“Houstonians always go by car – we love cars.”
They told me that owning a car is crucial when living in Houston due to the long commute times. Even for short distances, they all preferred to take the car because it was simply too hot and humid to walk or bike anywhere. Their stories about the car-culture in Houston confirmed my first impression of the city as a town designed for people in cars.
Mall-walking the talk
Another interesting aspect of living life in Houston is that some people go to shopping malls to cool down – and even to exercise. It is called ‘mall-walking’, and apparently it is a well-established concept in Houston. Some malls open their doors early in the morning for walkers and provide formal mall-walking-programmes as part of their service offerings. And in some way I understand them: why power-walk in 80 degrees weather, when you can do it in a clean, safe and climate controlled mall?
The following day Anna Volkmann, my partner-in-crime and researcher at UCL, and I decided to go for a short afternoon-walk in the neighbourhood close to mid-town where we stayed.
We went by some nice green areas with playgrounds facilities for children and plenty of space for exercise and one observation was clear: there was no people walking, playing, jogging or bicycling.
We walked around in the area, trying not to block the road for the many cars driving there. A hard task, as there was almost no sidewalks or bike paths. We came by a mall and went inside to cool down – and we took the opportunity to go for a little mall-(power)-walk before we took a nice air-conditioning car back to the hotel.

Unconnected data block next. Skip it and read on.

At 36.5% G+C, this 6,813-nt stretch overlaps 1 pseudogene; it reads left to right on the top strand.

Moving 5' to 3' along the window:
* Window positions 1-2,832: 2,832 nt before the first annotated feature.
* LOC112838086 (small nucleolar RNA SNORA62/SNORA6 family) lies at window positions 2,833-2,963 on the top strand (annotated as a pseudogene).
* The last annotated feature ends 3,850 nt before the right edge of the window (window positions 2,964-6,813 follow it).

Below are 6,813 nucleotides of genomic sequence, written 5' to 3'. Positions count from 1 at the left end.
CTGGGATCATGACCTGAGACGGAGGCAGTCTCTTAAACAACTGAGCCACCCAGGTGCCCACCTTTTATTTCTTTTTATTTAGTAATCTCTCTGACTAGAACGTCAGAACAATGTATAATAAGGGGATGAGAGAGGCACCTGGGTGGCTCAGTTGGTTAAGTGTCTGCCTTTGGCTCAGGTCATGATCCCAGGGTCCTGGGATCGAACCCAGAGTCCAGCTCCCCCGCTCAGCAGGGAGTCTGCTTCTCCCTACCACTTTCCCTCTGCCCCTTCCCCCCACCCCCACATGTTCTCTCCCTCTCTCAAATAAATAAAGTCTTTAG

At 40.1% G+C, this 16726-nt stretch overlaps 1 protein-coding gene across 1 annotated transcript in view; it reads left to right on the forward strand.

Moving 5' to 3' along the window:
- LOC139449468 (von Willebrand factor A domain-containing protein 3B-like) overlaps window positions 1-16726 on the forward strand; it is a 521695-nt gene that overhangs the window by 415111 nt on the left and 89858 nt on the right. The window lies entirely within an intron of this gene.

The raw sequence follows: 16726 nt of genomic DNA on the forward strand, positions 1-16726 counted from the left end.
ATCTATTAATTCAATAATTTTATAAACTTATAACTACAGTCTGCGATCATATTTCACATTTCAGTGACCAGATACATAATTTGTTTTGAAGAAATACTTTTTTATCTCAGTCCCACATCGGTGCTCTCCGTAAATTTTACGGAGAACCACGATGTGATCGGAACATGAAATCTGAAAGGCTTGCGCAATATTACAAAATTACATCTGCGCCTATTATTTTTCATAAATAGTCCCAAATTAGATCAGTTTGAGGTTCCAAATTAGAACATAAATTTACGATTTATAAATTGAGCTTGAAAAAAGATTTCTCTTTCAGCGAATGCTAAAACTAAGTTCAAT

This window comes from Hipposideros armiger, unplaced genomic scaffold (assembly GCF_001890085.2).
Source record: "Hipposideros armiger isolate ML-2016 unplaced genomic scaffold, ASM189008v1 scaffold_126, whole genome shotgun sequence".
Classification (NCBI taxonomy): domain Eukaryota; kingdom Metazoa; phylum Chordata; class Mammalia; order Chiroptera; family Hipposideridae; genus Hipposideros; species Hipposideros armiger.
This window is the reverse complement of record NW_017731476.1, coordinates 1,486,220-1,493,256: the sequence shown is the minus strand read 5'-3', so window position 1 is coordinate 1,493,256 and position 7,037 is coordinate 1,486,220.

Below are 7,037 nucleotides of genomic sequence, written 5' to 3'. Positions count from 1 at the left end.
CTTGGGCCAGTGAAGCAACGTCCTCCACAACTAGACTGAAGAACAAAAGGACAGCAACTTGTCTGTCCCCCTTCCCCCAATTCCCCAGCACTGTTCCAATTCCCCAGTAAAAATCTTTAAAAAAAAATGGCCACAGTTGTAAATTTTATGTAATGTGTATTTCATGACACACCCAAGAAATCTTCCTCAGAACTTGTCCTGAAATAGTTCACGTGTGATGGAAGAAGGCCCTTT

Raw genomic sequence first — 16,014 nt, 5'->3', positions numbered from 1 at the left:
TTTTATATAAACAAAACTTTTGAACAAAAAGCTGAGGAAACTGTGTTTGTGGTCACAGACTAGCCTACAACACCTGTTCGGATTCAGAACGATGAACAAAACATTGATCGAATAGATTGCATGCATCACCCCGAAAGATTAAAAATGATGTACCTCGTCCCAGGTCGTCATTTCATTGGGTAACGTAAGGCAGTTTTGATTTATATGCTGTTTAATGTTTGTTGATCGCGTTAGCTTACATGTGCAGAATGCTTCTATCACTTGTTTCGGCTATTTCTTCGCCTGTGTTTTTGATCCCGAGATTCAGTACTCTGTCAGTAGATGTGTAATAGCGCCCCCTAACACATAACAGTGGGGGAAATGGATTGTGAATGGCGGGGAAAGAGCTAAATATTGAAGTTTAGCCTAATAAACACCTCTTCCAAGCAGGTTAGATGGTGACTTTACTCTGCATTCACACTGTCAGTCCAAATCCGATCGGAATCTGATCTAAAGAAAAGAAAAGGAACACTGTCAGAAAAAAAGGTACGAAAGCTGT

The solution to the challenges in Houston might not be to establish more mall-walk-tours. Nevertheless, it illustrates the importance of looking into innovative ways of improving healthy living in Houston while taking into consideration the social, cultural and environmental factors of the equation.
The Cities Changing Diabetes programme in Houston has capable stakeholders involved from many different fields, and it is going to be interesting to see how the insights from the vulnerability assessment will be translated into new solutions to improve healthy living in Houston.
And when combined with insights from the other study cities, we hope the programme will help drive wider action around the world. It has been said that when the history of the 21st century is written, it will be the story of cities. Let’s make it a healthy one.
1 United Nations, Department of Economic and Social Affairs, Population Division (2014). World Urbanization Prospects: The 2014 Revision, Highlights (ST/ESA/SER.A/352)
2 The Lancet Diabetes & Endocrinology , Volume 2, Issue 7, Page 527, July 2014. Available at: http://www.thelancet.com/journals/landia/article/PIIS2213-8587(14)70158-5/fulltext
3 International Diabetes Federation. IDF Diabetes Atlas, 6th edn. 2014 update. Brussels, Belgium: International Diabetes Federation, 2014.
4 WHO Physical Inactivity Factsheet. Available at: http://www.who.int/dietphysicalactivity/ factsheet_inactivity/en/
5 Harvard School of Public Health, Obesity Causes: Globalization. Available at: http://hsph. harvard.edu/obesity-prevention-source/obesity-causes/globalization-and-obesity/
6 Health of Houston Survey. HHS 2010 A First Look. Houston, Texas: Institute for Health Policy, The University of Texas School of Public Health, 2011.
Learn more about Cities Changing Diabetes: http://citieschangingdiabetes.com/